ALLENTOWN, Pa. - When dawn broke on February 11, 1965, Robert Shumaker was on top of the world.
The graduate of the United States Naval Academy was an F-8D pilot assigned to VF-154 on board the carrier USS Coral Sea. He was a handsome young pilot with a beautiful wife and a newborn son.
But February 11 was not Shumaker's day, not by a long shot. His plane was ambushed and shot down by 37 mm anti-aircraft cannon fire.
"You could be riding high and some tragedy falls on you," Shumaker told a standing-room crowd Thursday night at the Lehigh Valley Active Life Center in Allentown as part of the Lehigh Valley Veterans History Project.
Shumaker's day was about to get much, much worse.
When he ejected from the plane his parachute didn't open. He finally got the secondary parachute to open - 35 feet above the ground. When he hit the ground, his back was literally broken.
"Just before I left [for Vietnam], an insurance salesman had visited us. I sent him away," he recalled.
Lying on the ground, he recalled thinking, "Damn, I should have bought more life insurance."
It was too late for that, and with a broken back his prospects were not favorable. He was a sitting duck for the North Vietnamese. The Viet Cong were in no mood to provide sympathy. The took out their vengeance on Shumaker who became the second navy aviator prisoner of war of the Vietnam conflict.
To introduce Shumaker to what was in store, the troops blindfolded him and placed him in a Jeep, where he was driven 200 miles to Hanoi. He was taken before a firing squad. He was paraded through towns to serve as Communist propaganda, where he was hit with sticks and rocks by angry townspeople.
As for the broken back, Shumaker never got so much as an aspirin. Eventually, the back healed in about six months.
He was placed in various prisoner of war camps. He would spend the next eight years in captivity. Shumaker decided the most important thing he could do was preserve his honor and his integrity.
That thought was put to the test at the infamous Hoa Lo Prison. You might know it by its nickname, the "Hanoi Hilton." Shumaker said he was the man who crafted the nickname.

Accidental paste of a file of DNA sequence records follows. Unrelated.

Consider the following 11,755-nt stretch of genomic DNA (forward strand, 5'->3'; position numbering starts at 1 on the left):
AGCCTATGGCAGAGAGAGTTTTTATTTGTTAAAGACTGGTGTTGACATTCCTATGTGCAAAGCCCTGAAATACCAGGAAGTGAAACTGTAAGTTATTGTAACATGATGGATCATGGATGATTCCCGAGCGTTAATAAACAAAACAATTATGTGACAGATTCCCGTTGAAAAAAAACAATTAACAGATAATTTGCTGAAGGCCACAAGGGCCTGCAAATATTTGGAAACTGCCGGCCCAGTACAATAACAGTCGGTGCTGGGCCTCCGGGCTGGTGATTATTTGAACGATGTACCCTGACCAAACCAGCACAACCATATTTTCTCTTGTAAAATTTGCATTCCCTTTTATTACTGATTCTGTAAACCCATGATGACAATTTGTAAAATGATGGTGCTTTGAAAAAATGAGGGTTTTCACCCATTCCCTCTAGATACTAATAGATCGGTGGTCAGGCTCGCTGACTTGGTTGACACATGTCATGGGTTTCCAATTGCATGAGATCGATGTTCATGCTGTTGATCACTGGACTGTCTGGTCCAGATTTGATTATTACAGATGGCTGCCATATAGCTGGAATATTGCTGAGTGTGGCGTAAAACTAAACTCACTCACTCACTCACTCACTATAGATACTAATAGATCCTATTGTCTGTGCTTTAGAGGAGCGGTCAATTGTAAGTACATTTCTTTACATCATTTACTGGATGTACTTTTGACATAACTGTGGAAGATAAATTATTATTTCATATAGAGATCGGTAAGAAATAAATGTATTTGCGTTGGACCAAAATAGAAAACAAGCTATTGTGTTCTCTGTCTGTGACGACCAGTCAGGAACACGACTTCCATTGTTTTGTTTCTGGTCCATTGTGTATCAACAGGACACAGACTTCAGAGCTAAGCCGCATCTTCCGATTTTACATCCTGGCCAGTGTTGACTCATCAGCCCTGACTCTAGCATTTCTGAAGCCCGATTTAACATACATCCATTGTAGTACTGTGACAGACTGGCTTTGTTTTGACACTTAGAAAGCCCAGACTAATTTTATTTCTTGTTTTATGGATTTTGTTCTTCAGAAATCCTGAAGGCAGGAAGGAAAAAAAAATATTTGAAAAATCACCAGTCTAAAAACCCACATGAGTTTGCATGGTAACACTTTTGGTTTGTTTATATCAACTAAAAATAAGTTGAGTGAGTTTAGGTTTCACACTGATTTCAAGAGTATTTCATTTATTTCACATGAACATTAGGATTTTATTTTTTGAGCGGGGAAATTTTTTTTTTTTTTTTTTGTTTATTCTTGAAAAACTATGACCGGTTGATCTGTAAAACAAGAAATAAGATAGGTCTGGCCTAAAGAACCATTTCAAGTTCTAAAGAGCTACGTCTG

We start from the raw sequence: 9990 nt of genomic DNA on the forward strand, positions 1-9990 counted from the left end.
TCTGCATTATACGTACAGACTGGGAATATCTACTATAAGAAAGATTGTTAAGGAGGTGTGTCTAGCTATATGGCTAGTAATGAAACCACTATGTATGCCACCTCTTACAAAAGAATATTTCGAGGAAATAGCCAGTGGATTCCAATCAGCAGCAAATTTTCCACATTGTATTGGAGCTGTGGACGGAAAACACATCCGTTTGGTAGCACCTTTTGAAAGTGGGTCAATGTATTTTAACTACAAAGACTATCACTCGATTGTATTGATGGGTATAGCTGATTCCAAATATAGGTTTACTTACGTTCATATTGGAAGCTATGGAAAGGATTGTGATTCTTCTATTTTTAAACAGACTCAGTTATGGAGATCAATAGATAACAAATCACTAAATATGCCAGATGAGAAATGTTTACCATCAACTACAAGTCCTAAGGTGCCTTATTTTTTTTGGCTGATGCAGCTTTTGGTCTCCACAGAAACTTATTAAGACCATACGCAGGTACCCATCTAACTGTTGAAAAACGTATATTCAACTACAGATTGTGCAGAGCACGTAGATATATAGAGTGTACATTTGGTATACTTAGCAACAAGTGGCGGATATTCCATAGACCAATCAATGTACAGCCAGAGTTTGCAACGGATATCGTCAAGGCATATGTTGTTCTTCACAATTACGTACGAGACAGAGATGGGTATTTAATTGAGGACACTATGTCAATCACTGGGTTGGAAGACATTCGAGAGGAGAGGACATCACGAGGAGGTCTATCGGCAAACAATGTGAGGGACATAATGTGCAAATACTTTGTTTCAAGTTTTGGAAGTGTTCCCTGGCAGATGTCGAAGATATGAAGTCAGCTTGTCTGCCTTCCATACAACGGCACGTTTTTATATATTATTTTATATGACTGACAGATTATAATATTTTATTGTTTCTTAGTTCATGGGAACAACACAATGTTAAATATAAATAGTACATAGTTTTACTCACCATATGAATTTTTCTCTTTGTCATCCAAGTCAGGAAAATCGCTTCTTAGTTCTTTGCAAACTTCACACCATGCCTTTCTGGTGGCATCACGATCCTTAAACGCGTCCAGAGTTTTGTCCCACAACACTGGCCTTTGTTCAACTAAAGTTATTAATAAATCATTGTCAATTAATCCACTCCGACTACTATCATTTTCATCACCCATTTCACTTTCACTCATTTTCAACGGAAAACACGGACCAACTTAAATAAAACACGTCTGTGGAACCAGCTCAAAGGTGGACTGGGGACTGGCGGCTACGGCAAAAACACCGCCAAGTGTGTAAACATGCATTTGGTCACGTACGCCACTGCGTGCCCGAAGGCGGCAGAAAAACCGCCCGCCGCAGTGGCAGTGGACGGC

There was a lot torture at the Hanoi Hilton, a lot of punishment, especially for a man who refused to help the Viet Cong advance their propaganda.
Shumaker said his legs were placed in irons for 16 hours a day for three years. Then, there was the time he was forced to stay in a cell for the winter with no heat and no blankets. The cell was four feet by nine feet.
He was forced to kneel at one point for a week straight. He was relegated to kneeling on broom handles with boards on his shoulders, and isolated for months on end in near darkness. There was also a rope trick that was particularly cruel.
"I couldn't sit up straight for a year," Shumaker recalled.
The meals weren't all that fabulous either.
"Cabbage soup," he recalls. "Every day, for six months."
Out of all of this, Shumaker said it was important for people to remember one thing.
"Never give up," he said.
Shumaker never gave up. The Communists could take his life, but they would never take his soul.
While in POW camps, he created a tap code which became a common system of communication with POWs in Vietnam. He spent a lot of time communicating with another prisoner named James Stockdale.
In 1992, Stockdale ran for vice president of the United States. He developed another friendship with a prisoner, who went on to become an elected federal official in the federal.
"My friend, John McCain," Shumaker said of the U.S. senator from Arizona and the 2008 Republican presidential candidate.
He said there was something else during those eight years. Jokes. Fun.
"It's important that you don't lose your sense of humor," he told the crowd.
Shumaker was released in Operation Homecoming on February 12, 1973. He was promoted to the rank of commander.
"It was a real joy the day I was released," he recalled.
There was no bitterness in Shumaker on Thursday. He just reported what happened. An 84-year old man telling stories.
"Am I over my time," he asked the crowd at one point.
"We'll listen to you talk all night," one audience member replied.
After captivity, Shumaker attended U.S. Naval Postgraduate School. He earned a master's degree and a Ph.D., both in electrical engineering. Schumaker went on to serve as project manager for smart missiles with the Naval Air Systems Command.
He later became superintendent of the Naval Postgraduate School. His final assignment in the Navy was at the Pentagon. Schumaker retired in 1988 at the rank of rear admiral. He later became assistant dean at George Washington University and later an associate dean in the Center of Aerospace Sciences at the University of North Dakota.
Among his combat awards are the Distinguished Service Medal, two Silver Stars, four Legion of Merit awards, Distinguished Flying Cross, the Bronze Star, two Purple Hearts and the Navy Commendation Medal.
He provided the crowd with a few thoughts to keep in mind. This topped the list.
"We are so privileged to be American citizens," he said.
Prior to his speech, which included a slide show of pictures and drawings of his captivity, Shumaker was introduced by Mike Sewards, who had the formidable task of introducing him. Instead of a lengthy introduction, Sewards introduced Shumaker with just five words.
"Please welcome an American hero," Sewards said.
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